Select Page

Why Ticketmaster is Not a Monopoly

Ticketmaster, one of the leading companies in the event ticketing industry, has long been accused of holding a monopoly over the market. Over the years, many people have argued that Ticketmaster monopolizes the industry and is the only viable option for purchasing tickets to events. However, this claim is not entirely accurate. In this blog post, we’ll discuss why Ticketmaster is not a monopoly and how it operates in the industry.

What is a Monopoly?

Before delving into why Ticketmaster isn’t a monopoly, it’s important first to understand what a monopoly is. A monopoly occurs when a company has exclusive control over a particular product or service. In simple terms, it means there is no viable alternative to the product or service offered by the company. Monopolies can cause significant problems for consumers, primarily due to high prices and a lack of choice.

Ticketmaster’s Competition

The argument that Ticketmaster is a monopoly and has no competition is a flawed one. In reality, Ticketmaster faces competition from several other companies, including StubHub, SeatGeek, and TicketWeb. These companies offer similar services to Ticketmaster, and some even specialize in certain types of events like sports or music concerts. Additionally, Ticketmaster has faced competition from a growing number of mobile ticketing services, such as Apple Pay and Google Wallet, which provide a more seamless and convenient way for consumers to purchase tickets.

Ticketmaster’s Market Share

While it’s true that Ticketmaster holds a significant market share in the event ticketing industry, that doesn’t make it a monopoly. According to Statista, Ticketmaster’s market share in North America is around 70%. While this is a significant market share, it still leaves room for competition. Many consumers still prefer to purchase tickets from other providers like StubHub and SeatGeek due to their user-friendly interfaces or competitive pricing.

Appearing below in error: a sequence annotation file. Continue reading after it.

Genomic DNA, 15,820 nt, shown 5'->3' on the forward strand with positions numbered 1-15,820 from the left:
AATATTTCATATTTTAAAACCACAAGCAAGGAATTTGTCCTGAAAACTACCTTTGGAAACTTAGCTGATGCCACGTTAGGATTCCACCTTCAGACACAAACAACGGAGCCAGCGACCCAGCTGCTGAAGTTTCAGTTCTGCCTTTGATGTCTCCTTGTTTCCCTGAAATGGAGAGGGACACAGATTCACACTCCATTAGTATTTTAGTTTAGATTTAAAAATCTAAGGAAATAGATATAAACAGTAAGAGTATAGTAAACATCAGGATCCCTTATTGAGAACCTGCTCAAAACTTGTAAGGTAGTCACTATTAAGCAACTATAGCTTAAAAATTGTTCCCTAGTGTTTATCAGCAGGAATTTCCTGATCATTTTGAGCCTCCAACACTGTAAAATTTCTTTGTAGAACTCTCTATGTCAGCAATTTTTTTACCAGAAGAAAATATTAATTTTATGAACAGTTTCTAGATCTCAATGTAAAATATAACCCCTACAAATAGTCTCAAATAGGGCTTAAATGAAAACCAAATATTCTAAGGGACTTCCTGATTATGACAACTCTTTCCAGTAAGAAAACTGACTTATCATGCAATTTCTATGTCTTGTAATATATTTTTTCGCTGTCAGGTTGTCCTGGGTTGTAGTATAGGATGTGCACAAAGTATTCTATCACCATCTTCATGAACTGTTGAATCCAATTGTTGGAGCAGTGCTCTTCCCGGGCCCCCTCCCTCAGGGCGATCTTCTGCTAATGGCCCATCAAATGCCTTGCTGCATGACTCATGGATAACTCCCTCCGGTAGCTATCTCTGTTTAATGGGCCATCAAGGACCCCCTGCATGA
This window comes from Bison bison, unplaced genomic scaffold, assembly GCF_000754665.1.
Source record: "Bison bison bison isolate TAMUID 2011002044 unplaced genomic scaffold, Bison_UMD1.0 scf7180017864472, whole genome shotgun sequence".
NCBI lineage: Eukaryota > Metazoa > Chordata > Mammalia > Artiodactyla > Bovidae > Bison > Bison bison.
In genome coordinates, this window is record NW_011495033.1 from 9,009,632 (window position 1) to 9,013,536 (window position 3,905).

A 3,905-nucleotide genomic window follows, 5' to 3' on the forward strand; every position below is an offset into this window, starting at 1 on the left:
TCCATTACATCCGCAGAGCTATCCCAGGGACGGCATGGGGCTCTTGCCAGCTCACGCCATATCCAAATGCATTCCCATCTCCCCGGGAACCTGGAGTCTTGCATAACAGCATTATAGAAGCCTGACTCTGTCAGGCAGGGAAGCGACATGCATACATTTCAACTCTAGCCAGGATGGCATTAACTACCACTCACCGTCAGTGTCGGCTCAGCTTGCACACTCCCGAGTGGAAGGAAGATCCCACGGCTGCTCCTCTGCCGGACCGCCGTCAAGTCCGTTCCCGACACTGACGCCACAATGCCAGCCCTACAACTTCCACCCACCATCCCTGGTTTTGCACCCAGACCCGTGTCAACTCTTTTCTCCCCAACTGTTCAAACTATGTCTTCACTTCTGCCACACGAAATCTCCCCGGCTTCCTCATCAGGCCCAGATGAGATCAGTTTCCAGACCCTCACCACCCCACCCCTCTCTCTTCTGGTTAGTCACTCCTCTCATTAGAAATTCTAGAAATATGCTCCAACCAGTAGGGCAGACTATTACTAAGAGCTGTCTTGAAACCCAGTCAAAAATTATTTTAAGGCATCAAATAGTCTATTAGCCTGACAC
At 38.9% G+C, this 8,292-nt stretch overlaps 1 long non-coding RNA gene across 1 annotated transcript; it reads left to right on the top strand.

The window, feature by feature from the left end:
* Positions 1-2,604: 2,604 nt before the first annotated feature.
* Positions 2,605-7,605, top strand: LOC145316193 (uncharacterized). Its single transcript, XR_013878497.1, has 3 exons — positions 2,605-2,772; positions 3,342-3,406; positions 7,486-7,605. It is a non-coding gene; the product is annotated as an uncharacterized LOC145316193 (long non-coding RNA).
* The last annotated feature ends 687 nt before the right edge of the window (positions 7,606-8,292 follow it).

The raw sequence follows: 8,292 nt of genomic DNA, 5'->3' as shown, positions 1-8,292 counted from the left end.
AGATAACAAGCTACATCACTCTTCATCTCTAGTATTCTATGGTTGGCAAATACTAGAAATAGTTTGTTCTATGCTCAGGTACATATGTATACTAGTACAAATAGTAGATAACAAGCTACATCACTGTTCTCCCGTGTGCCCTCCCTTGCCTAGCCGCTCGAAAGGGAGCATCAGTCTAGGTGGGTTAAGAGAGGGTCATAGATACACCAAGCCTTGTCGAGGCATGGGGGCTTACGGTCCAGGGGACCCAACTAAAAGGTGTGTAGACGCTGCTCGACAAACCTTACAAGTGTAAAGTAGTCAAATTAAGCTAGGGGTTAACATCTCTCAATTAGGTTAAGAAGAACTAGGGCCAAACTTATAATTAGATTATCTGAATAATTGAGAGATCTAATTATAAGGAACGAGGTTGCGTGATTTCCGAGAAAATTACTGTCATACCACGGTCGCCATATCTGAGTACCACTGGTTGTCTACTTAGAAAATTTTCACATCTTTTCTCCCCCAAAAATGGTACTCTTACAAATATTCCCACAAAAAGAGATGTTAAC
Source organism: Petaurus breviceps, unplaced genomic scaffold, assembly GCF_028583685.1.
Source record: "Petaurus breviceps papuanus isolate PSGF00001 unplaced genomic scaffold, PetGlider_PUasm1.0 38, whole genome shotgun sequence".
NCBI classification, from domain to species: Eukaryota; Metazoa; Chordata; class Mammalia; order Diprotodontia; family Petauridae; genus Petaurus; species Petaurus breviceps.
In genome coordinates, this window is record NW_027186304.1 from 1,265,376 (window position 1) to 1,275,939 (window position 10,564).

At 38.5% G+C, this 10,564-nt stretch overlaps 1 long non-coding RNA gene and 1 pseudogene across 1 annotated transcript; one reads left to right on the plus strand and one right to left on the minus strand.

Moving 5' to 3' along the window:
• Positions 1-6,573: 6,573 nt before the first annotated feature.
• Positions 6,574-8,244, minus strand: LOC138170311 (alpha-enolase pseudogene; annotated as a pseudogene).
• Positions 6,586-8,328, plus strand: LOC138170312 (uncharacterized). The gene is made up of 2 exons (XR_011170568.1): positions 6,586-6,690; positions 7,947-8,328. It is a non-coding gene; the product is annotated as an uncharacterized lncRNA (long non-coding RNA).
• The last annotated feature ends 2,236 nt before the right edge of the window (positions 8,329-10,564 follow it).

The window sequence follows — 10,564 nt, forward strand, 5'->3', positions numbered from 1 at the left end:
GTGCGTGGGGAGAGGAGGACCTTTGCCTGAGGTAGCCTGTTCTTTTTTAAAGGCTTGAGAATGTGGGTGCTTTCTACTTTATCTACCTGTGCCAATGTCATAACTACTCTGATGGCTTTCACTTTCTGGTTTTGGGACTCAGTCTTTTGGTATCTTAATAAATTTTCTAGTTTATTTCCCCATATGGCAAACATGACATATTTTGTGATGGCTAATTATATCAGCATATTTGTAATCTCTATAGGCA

Contractual Relationships

One argument that is often cited to support the claim that Ticketmaster is a monopoly is their extensive contractual relationships with venues and artists. Ticketmaster has exclusive contracts with several arenas and venues, which means that they are the only authorized ticketing agent for events held at those locations. While these contracts can be seen as anti-competitive to some, they are a standard practice in the event ticketing industry.Additionally, Ticketmaster doesn’t have exclusive relationships with all venues and artists; they must also compete for the business of those who don’t have such contracts. In some cases, artists may choose to sell their tickets exclusively through their own website or other platforms like Spotify or YouTube, bypassing Ticketmaster altogether.


While Ticketmaster is a dominant force in the event ticketing industry, it is not a monopoly. There are many other companies that offer similar or better services, including StubHub, SeatGeek, TicketWeb, and mobile ticketing services. Moreover, Ticketmaster’s contractual relationships with venues and artists are not anti-competitive, and they still must compete to win business from those who do not have exclusive contracts. It’s essential to understand the company’s role within the market carefully, and while there are valid criticisms of Ticketmaster’s pricing practices, it’s inaccurate to label them as a monopoly. If you’re looking to purchase tickets for an upcoming event, it’s essential to do your research and shop around for the best deals. Consider the different companies that sell tickets, and don’t limit yourself to just one provider. This way, you’ll have a more comprehensive range of options to choose from and improve your chances of getting a better deal.